I’ve been pondering on this for over a week now as it ties in with much of what I’ve been writing and thinking about for many years.
The low information diet is a neat phrase — and concept — used in Timothy Ferriss’s new book, The 4-Hour Workweek, which I reviewed here a couple of weeks ago. It also sings from the same hymn sheet as another book, Mediated — How the Media Shape Your World, which I also reviewed here some months since.
Information is the bane of our lives. It pursues us everywhere, via billboards and Blackberrys, cell phones and laptops. Information never stops, it seeps into our brains, jams out all useful activity and crashes any tendency to creativity. Most of it is useless, irrelevant, biassed, deceitful, deceptive and damaging to our health.
But it still does not deny the simple truth. Information is everything today. You want to find out what something is? You are looking for the information. And of course, this is where the Internet comes into play. An abundant pool of all sorts of information that is available 24/7. People are paying incredible amounts of money to get their hands on the valuable information that could bring them tons of profit. So, it is true that information literally makes the world go around and the Internet makes it all possible. That’s why we are slaves to information.
Do I like information? I love it. We all do. But, like alcohol and drugs, it’s monumentally counter-productive unless consumed in tiny doses at precisely the right time.
The problem is, information makes us feel important, connected, in league with “where it’s at”. If we don’t get any, we’re sure to look inadequate at the XYZ Conference. We never stop to think that the XYZ Conference is just another vehicle for more useless information, as is that so-vital podcast, video hookup or blog post (present post excepted because of its essential nature).
Ferriss’s chapter with the same title as this post is the best eight-page sequence in his book. Alone it will change your life. If you’re a Techmeme groupie or a news junkie — as I used to be — read it and learn about “selective ignorance” and the trial one-week media fast.
Refuse to be mediated, concentrate on that personal task in hand. Only your work and activity is worthy of your attention. Everything else may be relevant to others, but will kill your effectiveness and utility if you indulge in it.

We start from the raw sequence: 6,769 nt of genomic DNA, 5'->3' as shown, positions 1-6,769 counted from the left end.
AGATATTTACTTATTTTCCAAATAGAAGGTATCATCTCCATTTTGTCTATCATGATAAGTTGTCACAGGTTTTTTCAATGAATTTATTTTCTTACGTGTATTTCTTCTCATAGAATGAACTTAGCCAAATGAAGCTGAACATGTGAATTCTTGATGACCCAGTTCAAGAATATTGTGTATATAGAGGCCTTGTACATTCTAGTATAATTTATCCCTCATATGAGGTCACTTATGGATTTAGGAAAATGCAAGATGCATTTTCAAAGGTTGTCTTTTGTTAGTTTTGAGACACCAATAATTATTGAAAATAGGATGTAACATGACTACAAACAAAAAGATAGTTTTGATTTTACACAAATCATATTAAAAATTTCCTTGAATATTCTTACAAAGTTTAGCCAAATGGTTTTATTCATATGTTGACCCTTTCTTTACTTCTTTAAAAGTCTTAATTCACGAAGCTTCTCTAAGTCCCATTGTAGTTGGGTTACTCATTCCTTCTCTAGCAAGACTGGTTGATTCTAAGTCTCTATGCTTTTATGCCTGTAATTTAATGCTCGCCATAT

There are many traps to watch out for too. I watched Ferriss being interviewed on the Scoble Show the other day hoping to discover whether the author’s wildly romantic CV had any truth in it and whether he did indeed work only four hours a week. Most of it was driven by Scoble’s interventions pushing some aspect of his own work methods. Unfortunately, it diverted the author onto narrow detail-driven paths that made his ideas seem trite. Like hiring someone in India to triage his email. Now I do know about hiring people to do simple tasks, like writing content, and believe me the time-overhead involved is usually much greater than doing the job yourself — especially if it’s triaging your email.
Outsourcing is rarely the answer because of the admin and the need to train the outsourcee. They will also require supervision to keep them up to standard, billing and paying, accounting and complimenting. It really is not as simple as Ferriss says.
So let’s stick with the low information diet. This is the nub of the matter. Get it right — depending on the source of your income stream — and all else follows.
Draw up a few relevancy charts. Redraw them onto one page and into one box. Eliminate anything even slightly superfluous. Concentrate ferociously on what’s left, but only to the extent that it serves your purpose, and you are beginning to see the light.
It is vain to do with more what can be done with less. William of Occam.
Take Occam’s Razor to everything you do and you won’t go far wrong. Not to do so is to cut your own throat.
Reading, after a certain age, diverts the mind too much from its creative pursuits. Any man who reads too much and uses his own brain too little falls into lazy habits of thinking. Albert Einstein.